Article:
Star Trek, the original series, ran from September 8, 1966, to June 3, 1969, with fans treated to a total of 79 episodes. The franchise now has millions of passionate fans, and even if you didn’t include yourself among that group, you are probably somewhat familiar with the voiceover that each episode starts with. Each episode’s intro, which you can watch here, features the voiceover of Captain James T. Kirk, played by William Shatner, saying, “Space, the final frontier. These are the voyages of the starship Enterprise. It’s five-year mission: to explore strange new worlds, to seek out new life and new civilizations, to boldly go where no man has gone before.” After that, the open credits roll as the theme song — vocals and instrumentals, but no words — plays. The opening theme is only about 30 seconds long, but fans got to hear a longer version — about a minute long — during the closing credits, which you can watch here. Like the show itself, the theme song — officially titled “Theme from Star Trek” — is iconic.
The lyrics, however, are not. They can’t be, because no matter how hard you try, you can’t hear them. The lyrics don’t appear on either of those clips or, for that matter, in any of the 79 episodes of the original series. That makes sense because the lyrics to the Theme from Star Trek were never recorded for the show, or for that matter, for anything else. And yet, they exist.
If you’re a Trekkie, you already know the name Gene Roddenberry. The creator of Star Trek, Roddenberry achieved fame and wealth that probably went beyond his wildest dreams, but that outcome is only known through the benefit of hindsight. Even after the first season of Star Trek aired on NBC, it wasn’t clear to Roddenberry that he’d make any money off the show, which kind of sucks because he needed money to buy things. But Roddenberry had a way of cashing in, as CBR explains:
Theme song credits were more than just vanity in the ’60s. Television profits lay in syndication, and whenever the theme aired, the composer was entitled to royalties. Star Trek gained its first real following on syndication, and even before it had completed its original run, its potential for reruns likely played a role in financial decisions. As the show’s creator, Roddenberry knew that, and once it began its run, he took steps to take a cut.
The problem, for Roddenberry at least, is that he wasn’t very musical. He didn’t compose the Theme from Star Trek and probably couldn’t have even had he tried. That wasn’t a problem when Desilu Productions originally decided to produce Star Trek; they hired Alexander Courage, a composer with a number of film credits on his resume, to create something magical for the sci-fi series, and Courage delivered the iconic piece of music that we know today. But when Courage signed his contract with Desilu, it had a clause in it that he didn’t appreciate. According to Snopes, Courage’s deal “gave Roddenberry the option of composing lyrics for Courage’s Star Trek music” if Roddenberry so desired. Originally, Roddenberry didn’t, but after the show’s initial success turned into a lot of reruns and syndication plays, Gene thought better of it. Snopes continues: “Roddenberry exercised that option, writing lyrics for the main theme and then asserting his right to half the performance royalties as a co-composer. It made no difference that the lyrics were not intended to be used in the show itself and had never been recorded or released. As the lyricist, Roddenberry was entitled to an equal share of the royalties, whether or not the lyrics were ever used.”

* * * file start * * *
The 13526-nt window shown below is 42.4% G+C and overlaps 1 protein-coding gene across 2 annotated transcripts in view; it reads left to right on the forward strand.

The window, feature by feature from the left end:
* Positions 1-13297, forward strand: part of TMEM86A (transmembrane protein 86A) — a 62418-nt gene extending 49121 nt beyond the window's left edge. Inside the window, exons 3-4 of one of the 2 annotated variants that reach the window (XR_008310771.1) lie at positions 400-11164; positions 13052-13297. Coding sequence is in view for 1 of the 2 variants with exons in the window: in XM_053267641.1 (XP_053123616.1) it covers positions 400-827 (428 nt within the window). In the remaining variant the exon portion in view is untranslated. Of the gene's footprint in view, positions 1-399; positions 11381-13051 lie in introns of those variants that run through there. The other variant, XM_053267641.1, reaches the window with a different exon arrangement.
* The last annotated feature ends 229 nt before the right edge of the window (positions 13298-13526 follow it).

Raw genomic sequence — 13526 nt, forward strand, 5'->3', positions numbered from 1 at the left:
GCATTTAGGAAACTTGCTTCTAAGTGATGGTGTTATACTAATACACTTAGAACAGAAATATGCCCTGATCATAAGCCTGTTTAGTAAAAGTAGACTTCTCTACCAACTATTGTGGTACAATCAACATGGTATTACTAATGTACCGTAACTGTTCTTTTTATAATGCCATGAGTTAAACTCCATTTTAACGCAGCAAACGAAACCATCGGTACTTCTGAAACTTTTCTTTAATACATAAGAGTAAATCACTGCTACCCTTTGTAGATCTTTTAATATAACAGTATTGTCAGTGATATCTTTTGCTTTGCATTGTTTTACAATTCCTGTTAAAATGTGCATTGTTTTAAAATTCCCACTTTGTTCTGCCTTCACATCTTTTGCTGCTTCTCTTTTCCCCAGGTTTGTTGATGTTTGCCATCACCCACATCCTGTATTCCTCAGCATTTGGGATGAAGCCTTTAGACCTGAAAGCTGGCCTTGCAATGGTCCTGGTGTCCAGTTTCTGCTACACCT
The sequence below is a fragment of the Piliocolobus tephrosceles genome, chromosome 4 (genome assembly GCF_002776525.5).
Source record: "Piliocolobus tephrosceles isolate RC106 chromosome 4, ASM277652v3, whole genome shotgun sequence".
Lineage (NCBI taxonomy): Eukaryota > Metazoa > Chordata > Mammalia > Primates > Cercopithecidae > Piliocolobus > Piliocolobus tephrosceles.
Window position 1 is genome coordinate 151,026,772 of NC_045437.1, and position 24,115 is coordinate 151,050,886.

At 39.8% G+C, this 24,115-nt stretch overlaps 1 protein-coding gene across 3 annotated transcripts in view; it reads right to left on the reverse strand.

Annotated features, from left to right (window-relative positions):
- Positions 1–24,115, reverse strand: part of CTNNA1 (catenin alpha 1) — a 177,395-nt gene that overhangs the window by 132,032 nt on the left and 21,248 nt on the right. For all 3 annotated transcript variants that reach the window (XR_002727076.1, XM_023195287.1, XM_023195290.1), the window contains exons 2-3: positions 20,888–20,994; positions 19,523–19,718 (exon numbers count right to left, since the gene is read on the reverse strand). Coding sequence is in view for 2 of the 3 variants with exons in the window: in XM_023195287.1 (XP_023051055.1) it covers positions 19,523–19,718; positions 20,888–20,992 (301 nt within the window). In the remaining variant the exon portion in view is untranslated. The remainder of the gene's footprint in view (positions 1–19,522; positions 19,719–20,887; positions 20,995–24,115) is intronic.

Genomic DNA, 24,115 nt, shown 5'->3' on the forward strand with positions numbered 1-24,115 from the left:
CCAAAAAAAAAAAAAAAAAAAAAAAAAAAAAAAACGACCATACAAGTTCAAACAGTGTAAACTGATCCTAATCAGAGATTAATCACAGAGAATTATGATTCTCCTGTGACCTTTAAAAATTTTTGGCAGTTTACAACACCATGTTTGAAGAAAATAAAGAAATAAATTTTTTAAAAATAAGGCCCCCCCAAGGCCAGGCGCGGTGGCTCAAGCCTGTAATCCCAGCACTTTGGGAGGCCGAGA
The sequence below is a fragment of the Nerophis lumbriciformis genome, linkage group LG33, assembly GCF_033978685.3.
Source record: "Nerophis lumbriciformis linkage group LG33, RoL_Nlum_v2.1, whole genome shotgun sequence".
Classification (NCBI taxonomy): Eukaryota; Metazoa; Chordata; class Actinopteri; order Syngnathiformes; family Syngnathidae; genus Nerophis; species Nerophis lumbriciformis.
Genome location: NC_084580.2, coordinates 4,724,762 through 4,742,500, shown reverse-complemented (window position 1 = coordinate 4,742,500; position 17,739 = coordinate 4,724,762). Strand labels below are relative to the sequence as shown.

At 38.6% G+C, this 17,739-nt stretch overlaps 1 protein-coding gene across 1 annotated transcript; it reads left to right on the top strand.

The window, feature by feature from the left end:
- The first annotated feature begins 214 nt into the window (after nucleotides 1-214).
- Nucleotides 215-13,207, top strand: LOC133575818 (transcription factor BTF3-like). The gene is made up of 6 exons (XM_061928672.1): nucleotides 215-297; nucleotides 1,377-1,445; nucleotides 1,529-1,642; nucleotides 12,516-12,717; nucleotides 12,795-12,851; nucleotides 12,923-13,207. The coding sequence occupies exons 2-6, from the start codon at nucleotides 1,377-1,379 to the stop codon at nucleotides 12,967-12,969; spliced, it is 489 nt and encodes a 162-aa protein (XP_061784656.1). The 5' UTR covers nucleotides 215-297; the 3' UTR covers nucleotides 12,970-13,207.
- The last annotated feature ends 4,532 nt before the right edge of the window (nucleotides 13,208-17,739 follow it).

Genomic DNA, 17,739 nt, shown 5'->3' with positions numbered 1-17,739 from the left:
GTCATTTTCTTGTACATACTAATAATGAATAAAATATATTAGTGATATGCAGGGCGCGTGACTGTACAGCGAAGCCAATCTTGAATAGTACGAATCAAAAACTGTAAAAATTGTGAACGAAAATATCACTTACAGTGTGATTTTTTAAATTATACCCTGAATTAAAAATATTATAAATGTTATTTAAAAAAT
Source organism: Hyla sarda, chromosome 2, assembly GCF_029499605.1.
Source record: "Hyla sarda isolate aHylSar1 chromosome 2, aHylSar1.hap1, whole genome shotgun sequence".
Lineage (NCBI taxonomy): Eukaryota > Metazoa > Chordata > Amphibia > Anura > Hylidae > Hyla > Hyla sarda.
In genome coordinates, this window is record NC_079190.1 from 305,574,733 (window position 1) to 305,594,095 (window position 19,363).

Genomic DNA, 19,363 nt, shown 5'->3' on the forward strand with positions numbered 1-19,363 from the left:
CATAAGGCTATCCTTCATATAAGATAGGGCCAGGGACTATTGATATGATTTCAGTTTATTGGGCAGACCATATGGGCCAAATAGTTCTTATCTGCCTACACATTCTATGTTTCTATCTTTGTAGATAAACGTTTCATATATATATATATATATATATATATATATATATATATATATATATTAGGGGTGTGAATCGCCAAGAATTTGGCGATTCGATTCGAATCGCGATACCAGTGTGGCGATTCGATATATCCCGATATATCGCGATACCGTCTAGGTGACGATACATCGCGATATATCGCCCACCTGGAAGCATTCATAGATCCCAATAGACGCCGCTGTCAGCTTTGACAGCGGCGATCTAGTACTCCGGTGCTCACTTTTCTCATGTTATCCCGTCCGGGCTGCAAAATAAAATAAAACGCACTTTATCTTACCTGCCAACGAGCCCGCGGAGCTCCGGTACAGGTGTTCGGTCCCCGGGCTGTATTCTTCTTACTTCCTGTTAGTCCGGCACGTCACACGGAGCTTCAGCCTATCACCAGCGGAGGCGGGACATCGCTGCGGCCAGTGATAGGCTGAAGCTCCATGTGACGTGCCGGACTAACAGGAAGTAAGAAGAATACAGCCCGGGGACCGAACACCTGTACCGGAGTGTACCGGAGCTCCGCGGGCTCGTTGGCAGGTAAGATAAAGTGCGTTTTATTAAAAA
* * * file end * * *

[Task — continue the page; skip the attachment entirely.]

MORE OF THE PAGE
From that point on, Roddenberry was entitled to 50% of the royalties earned by the theme song.
Courage, understandably, was upset by Roddenberry’s decision; the move was wholly a money grab by Roddenberry, as evidenced by the fact that the lyrics never made their way into a single recording. Roddenberry argued that this was his only way of ensuring that he’d come out ahead, financially, from all of the work and investment he made into the TV show, which obviously turned out to be untrue but, again, wasn’t something he knew at the time. Courage, who also composed the score for many episodes in the series’ first season, left the show, likely in protest, although he did return to provide the music for a couple of later episodes.
As for the lyrics themselves? They’re bad, but judge for yourself: “Beyond the rim of the star light, my love is wandering in star flight. I know he’ll find in star-clustered reaches love, strange love a star woman teaches. I know his journey ends never. His star trek will go on forever. But tell him while he wanders his starry sea remember, remember me.”
An additional fact I’m sharing mostly for sake of completeness: Another version of the Theme from Star Trek with lyrics also exists. In 1986, Nichelle Nichols, who played Lt. Nyota Uhura in the original series, released an album titled “Uhura Sings,” and then re-released it in 1991 under the title “Out of this World.” One of the songs on the album is the Theme from Star Trek, which you can listen to here — it has lyrics, but they’re different than the (horrible) ones Roddenberry penned. Nichols’s version of the song credits Courage and Jim Meecham with composing the song and lyrics, not Roddenberry.
From the Archives: How a Failed Star Trek Episode Helped Save the Franchise: The story of a pilot that didn’t launch.